Memoir ‘44 is a light WW2 themed board game that I have enjoyed countless times although it does lack depth. This can be rectified very easily and indeed, I know of many gamers that have done so in order to make it more ‘wargamey’. The first iteration I used of this was devised by Bob Cordery a few years ago and was called MOMBAT - Memoir Of Modern BATtle. I fought many great games using this system and tweaked it quite happily to suit my own requirements. I own a fair amount of Memoir ‘44 stuff but the me thing that eluded me was the expansion for the Pacific. I say eluded me because I did own this a few years ago but it went during one of my periodic reorganisations. In recent times it has been really hard to get a hold of and has advertised for silly money in places like eBay.

A lovely looking game and really well produced but sadly too limited in its scope for what I wanted. Its disposal has served to finance the replacement Memoir ‘44 pieces though so all’s well that ends well!

I saw a brand new copy of the Memoir ‘44 Pacific expansion that was listed on eBay at what I thought was a really good price - £25 - so I watched it and at the appropriate time slapped in a bid. I was absolutely gobsmacked when I won it and indeed, I was the only person that placed a bid despite there being some 13 watchers! I also ordered a copy of another expansion called Through Jungle and Desert which includes scenarios and special rules for combat in both environments. The Jungle part of this expansion features the British retreat through Burma which I am currently reading about so is a welcome addition to the collection - or at least it will be when it arrives!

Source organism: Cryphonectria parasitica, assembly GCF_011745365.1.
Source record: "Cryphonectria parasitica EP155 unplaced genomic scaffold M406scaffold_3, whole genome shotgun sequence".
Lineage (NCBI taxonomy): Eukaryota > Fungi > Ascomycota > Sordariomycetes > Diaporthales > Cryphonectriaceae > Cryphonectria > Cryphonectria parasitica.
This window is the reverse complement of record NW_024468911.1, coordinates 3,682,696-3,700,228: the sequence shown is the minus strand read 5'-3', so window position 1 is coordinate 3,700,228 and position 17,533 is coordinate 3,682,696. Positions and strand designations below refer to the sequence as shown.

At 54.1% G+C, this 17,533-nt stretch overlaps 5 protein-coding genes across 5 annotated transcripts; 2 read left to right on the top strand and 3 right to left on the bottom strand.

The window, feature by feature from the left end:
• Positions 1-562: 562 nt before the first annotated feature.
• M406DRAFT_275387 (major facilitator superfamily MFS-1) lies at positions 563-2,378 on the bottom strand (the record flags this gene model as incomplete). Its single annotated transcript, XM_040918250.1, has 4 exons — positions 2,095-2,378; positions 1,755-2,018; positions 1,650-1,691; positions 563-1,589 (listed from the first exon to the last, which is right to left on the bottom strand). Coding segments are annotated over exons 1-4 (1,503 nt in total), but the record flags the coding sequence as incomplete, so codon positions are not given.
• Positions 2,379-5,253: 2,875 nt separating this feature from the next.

Aside from the scenarios and preprinted maps there are also some jungle and desert specific command cards which will be very useful.

In common with my usual hobby modus operandi I first of all disposed of some items to fund these two new additions (actually three but I will get to that in a moment) and so Conflict of Heroes went to a new home. It was a break even sale so no harm was done to the budget!

Whilst the film took a number of, ahem, liberties, the combat scenes were well done and even Hal Moore himself said that it was the first Vietnam film ‘to get it right....’